News National American becomes first non-Chinese death from coronavirus
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American becomes first non-Chinese death from coronavirus

The coronavirus death toll looks likely to surpass that of the 2002-03 SARS outbreak. Photo: AP
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An American in the Chinese city of Wuhan has died of the new coronavirus, the first confirmed non-Chinese death of the illness, while a Japanese man has also died after showing symptoms of the virus.

While the vast majority of cases have been in China, the virus has spread to some two dozen countries abroad, including five British nationals infected in a French mountain resort.

The American man, aged 60, died on Thursday in Wuhan, the epicentre of the virus outbreak in the central Chinese province of Hubei, a US embassy spokesman said in Beijing on Saturday (local time). He did not elaborate.

The death toll in mainland China rose to 723 on Saturday, the World Health Organisation (WHO) said, looking likely to pass the 774 deaths recorded globally during the 2002–2003 outbreak of Severe Acute Respiratory Syndrome (SARS).

Every night in Wuhan fleets of trucks mist the streets with disinfectant. Photo: Twitter

Most of the deaths in China have occurred in and around Wuhan. Across mainland China, the number of cases stood at 34,598, the WHO said.

The virus has spread to 27 countries and regions, according to a Reuters count based on official reports, infecting more than 330 people.

Two deaths have been reported outside mainland China — in Hong Kong and the Philippines. Both victims were Chinese nationals.

Child among British citizens infected

The latest patients include five British nationals staying in the same chalet at a ski village in Haute-Savoie in the French Alps, health officials said, raising fears of further infections at a busy period in the ski season.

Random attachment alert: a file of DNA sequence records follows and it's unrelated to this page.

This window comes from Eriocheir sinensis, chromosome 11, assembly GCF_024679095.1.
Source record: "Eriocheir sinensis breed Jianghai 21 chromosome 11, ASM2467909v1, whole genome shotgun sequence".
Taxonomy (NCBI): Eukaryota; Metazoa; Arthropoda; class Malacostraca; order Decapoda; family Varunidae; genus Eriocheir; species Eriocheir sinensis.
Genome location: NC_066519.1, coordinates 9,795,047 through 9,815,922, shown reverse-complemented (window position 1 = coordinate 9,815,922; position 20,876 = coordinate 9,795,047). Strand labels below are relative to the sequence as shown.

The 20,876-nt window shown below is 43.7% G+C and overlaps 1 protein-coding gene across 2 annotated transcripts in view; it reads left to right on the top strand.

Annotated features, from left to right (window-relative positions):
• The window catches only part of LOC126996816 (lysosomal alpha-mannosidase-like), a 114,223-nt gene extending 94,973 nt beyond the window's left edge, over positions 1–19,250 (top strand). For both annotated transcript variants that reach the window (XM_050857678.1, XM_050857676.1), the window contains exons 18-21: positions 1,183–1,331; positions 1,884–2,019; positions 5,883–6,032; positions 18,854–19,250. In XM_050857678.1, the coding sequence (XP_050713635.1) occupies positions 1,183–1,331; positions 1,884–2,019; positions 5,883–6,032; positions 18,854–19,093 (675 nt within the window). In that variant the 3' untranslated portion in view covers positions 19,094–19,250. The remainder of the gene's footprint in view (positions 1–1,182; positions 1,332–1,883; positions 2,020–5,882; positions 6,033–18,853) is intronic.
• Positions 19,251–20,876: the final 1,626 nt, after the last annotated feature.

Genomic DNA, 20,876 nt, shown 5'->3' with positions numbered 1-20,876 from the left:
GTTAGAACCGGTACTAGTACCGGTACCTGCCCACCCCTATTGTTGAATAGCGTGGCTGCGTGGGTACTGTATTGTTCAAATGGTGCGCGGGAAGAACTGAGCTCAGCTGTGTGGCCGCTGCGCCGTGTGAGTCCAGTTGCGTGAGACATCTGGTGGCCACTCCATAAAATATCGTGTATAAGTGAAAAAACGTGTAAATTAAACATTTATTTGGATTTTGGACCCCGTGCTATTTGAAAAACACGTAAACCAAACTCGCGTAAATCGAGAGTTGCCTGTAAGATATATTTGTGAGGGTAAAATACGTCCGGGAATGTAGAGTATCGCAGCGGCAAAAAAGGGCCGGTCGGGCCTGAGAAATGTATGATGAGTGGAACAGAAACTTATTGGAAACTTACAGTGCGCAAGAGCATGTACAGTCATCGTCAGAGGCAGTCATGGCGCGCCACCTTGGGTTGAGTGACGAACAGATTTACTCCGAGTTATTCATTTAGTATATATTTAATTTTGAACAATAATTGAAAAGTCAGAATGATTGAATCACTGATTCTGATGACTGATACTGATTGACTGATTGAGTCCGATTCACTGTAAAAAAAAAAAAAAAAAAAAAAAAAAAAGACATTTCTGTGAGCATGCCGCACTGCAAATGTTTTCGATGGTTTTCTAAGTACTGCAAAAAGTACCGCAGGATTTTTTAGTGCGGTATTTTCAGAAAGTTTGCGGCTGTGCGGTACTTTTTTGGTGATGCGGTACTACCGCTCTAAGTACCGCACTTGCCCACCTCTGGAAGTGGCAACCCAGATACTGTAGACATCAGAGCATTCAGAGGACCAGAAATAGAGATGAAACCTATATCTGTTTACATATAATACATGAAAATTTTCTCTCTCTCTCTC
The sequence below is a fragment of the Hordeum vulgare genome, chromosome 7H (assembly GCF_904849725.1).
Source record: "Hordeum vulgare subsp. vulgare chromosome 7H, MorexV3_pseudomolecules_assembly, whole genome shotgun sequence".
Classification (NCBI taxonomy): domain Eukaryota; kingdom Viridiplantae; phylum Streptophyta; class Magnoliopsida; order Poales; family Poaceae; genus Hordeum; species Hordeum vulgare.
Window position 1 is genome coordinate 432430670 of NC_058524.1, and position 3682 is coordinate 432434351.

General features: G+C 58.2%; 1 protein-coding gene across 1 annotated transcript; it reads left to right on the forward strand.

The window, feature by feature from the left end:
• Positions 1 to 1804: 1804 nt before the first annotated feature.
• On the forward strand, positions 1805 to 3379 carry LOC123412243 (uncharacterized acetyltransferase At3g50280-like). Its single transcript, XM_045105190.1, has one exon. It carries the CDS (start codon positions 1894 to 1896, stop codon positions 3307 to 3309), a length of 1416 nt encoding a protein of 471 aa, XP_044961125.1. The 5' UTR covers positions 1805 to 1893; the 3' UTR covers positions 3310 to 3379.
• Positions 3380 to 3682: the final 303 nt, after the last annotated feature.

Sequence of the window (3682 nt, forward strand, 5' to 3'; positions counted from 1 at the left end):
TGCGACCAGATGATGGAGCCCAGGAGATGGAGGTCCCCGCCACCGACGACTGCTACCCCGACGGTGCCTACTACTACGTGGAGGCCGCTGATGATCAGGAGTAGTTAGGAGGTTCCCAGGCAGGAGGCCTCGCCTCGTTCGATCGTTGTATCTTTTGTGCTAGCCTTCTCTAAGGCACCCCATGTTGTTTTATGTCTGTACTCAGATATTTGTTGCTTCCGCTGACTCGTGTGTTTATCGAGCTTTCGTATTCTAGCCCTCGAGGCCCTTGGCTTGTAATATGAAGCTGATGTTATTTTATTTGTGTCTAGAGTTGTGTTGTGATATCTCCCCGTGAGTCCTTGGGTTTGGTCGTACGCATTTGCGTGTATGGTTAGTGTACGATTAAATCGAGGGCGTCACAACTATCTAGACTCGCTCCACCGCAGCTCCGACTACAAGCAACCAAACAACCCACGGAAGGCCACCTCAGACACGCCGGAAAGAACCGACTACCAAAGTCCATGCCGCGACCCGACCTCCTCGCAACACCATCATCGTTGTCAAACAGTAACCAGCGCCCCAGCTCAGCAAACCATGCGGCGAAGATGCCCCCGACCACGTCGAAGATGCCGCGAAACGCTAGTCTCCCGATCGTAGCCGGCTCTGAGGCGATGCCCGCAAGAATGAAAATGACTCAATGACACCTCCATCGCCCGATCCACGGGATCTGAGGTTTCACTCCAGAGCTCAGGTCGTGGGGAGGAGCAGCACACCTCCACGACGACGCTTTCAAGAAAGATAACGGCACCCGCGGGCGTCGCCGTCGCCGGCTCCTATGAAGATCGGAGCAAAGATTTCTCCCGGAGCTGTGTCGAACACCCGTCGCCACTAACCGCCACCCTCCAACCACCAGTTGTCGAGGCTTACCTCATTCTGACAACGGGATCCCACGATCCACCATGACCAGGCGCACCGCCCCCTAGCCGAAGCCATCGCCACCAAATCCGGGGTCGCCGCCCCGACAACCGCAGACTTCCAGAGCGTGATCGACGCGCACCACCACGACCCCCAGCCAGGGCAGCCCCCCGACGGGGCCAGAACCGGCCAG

The five, including a child, had been lodged in the same chalet with a person who had been in Singapore.

They were not in a serious condition, the officials said.

France issued a new travel advisory for its citizens, saying it did not recommend travelling to China unless there was an “imperative” reason.

Two schools in that area would be temporarily closed next week, regional health official Jean-Yves Grall said.

Italy asked children travelling from China to stay away from school for two weeks voluntarily.

Chinese-ruled Hong Kong introduced a two-week quarantine on Saturday for all people arriving from the mainland, or who had been there during the previous 14 days.

Traffic is scarce in Beijing as people avoid unnecessary public exposure. Photo: AAP

Another three people on a cruise liner off Japan tested positive for coronavirus, bringing the total number of confirmed cases from the ship to 64, Japan’s health ministry said.

Royal Caribbean Cruises Ltd on Friday banned “any guests holding Chinese, Hong Kong or Macau passports, regardless of when they were there last” from boarding the company’s ships.

WHO epidemiologist Mike Ryan said the number of new cases in Hubei had stabilised over the past four days, “which may reflect the impact of control measures put in place”.

Chinese doctor Li Wenliang, who sounded the alarm on coronavirus, died from the illness.

News of the death on Friday of Li Wenliang, a doctor who was reprimanded by police for raising the alarm about the new coronavirus, sparked outrage on Chinese social media and rekindled memories of how Beijing was slow to tell the world about the SARS outbreak.

The virus has been a blow to China’s already-slowing economy, with Goldman Sachs cutting its first-quarter GDP growth target to 4 per cent from 5.6 per cent previously and saying a deeper hit is possible.

“It’s certainly not going to be a return to normal next week,” said Julian Evans-Pritchard, senior China economist at Capital Economics in Singapore.